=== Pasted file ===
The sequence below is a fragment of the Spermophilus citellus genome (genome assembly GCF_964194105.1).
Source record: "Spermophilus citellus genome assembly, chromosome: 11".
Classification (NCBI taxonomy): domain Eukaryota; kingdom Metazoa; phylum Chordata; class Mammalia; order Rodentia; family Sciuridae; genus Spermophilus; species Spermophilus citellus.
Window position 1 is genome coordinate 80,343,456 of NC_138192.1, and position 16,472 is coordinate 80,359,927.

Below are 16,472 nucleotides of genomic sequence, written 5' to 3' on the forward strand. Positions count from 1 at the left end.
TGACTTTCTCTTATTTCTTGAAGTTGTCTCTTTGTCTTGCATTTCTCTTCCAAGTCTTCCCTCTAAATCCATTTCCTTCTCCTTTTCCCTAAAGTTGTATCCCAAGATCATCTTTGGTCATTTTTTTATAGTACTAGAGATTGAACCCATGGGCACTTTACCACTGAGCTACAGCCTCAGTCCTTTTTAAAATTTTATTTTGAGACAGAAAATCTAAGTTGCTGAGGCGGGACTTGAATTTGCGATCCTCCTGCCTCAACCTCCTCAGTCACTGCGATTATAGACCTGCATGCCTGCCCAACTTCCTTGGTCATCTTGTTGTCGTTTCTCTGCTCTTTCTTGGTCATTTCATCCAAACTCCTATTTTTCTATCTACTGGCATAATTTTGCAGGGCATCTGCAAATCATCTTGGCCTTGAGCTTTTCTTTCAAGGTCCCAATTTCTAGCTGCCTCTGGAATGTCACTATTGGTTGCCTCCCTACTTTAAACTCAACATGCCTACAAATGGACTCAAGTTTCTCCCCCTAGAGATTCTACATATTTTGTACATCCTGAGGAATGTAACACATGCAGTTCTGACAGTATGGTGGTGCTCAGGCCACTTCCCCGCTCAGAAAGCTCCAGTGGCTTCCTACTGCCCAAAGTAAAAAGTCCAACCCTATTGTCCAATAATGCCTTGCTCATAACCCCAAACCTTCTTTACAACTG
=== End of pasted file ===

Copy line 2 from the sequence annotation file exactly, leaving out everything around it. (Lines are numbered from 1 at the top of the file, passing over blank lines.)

Source record: "Spermophilus citellus genome assembly, chromosome: 11".